“I need them to be nice. I used to think that being nice was ‘nice to have’, now I find it to be more and more mission critical, because you do better work. There’s a different level of quality, there’s a different level of risk-taking that you do as a result.”

Driving creativity

The willingness to nurture strong relationships with its agencies appears to have been paying off for Lufthansa, which describes Say Yes to the World as having resonated the best internally of any creative the company has produced.

Focusing on openness and curiosity, the new campaign was initially intended as a tactical piece to promote Lufthansa’s new logo as it shifted further into the premium sector.

However, the pro-globalisation tone of Say Yes to the World rapidly caught on, becoming what Schlaubitz defines as the “closest approximation to a marketing articulation of a purpose”.

Describing itself as a “proud driver of globalisation”, Lufthansa used Say Yes to the World to move the conversation away from the personal benefits of travel to the good it offers society.

“It was just intended to be a tactical launch and all of a sudden when it was rolled out there was so much momentum behind it and so much resonance that we decided to shift over to make that the principle platform, because we think it is really relevant and differentiating for us,” Schlaubitz explains.

Despite taking a positive stance on globalisation, Lufthansa is cautious not to be drawn into the political environment. While rivals like Ryanair have expressed concerns about the impact on air travel of a potential no deal Brexit, the German airline group its taking a more measured approach.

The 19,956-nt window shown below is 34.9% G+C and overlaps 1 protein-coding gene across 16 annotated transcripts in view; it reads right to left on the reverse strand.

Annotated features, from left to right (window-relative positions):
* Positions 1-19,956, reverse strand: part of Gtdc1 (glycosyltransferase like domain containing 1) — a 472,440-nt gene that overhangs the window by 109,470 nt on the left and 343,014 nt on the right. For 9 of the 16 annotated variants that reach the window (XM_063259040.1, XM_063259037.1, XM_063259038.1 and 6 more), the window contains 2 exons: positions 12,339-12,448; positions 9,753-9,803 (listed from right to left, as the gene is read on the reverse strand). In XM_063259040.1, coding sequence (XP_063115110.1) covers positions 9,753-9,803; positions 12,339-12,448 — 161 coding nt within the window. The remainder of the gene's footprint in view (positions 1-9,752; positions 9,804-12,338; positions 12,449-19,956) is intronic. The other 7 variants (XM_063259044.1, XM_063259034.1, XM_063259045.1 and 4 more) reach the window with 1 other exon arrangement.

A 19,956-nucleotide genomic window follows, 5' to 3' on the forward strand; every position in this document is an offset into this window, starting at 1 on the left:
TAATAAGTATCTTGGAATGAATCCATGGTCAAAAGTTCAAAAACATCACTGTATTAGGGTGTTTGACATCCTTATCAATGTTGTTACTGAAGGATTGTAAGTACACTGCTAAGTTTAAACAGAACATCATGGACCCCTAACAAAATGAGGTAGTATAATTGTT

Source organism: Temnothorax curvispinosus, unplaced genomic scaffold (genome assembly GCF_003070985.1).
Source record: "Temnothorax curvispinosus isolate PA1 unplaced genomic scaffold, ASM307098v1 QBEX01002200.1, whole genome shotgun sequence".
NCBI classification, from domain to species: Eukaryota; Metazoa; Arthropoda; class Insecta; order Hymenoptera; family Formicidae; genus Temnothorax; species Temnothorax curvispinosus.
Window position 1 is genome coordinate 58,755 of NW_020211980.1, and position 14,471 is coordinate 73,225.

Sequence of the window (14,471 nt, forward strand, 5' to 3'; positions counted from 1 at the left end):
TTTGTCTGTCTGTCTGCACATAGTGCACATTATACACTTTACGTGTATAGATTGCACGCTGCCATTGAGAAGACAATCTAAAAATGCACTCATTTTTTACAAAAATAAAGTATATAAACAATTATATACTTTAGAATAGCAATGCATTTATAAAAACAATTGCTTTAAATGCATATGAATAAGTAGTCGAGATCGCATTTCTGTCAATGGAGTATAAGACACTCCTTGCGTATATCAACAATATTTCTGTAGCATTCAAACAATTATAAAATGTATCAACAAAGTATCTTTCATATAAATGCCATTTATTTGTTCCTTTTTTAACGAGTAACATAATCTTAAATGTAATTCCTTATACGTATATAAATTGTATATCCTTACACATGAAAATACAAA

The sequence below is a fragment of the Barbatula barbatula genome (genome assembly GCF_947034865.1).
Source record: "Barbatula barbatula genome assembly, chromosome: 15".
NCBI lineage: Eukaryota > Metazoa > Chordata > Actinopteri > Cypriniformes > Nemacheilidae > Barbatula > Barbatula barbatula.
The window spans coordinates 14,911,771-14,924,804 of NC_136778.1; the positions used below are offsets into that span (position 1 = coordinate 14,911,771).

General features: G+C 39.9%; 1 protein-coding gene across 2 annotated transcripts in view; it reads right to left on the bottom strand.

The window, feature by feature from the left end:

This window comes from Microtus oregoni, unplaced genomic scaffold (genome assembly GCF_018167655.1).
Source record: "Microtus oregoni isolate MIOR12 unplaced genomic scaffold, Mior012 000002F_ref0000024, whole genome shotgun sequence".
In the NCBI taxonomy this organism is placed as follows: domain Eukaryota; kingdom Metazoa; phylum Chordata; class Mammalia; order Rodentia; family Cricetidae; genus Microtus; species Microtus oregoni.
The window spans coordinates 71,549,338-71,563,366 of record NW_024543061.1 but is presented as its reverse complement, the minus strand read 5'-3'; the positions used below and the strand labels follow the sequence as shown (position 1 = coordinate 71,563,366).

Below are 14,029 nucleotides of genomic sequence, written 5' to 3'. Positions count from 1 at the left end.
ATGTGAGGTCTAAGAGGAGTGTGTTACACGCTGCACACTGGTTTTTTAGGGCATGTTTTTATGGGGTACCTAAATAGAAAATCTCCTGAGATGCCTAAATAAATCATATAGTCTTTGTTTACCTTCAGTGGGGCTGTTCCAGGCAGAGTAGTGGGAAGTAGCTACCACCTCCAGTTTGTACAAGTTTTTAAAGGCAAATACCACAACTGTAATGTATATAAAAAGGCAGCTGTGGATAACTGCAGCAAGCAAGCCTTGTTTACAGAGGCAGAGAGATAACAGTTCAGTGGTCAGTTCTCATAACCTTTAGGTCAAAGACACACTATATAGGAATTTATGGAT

“There are movements and counter-movements and all we want to do is appeal to those  that willing and able to travel, and we want to do the best for job for them,” states Schlaubitz. “We cannot become a political movement, that cannot be our ambition.”

Making marketing the ’empathy centre’ of a brand

Lufthansa’s vice president of marketing jokes that he often refers to himself as the “chief empathy officer”, because having the a comprehensive and empathetic perspective on customers is the goal highest up on his agenda.

He sees empathy as the principle that underlines the “digital revolution” and believes that while it is crucial to bring in digital skills, marketing must represent the “empathy centre of the brand”.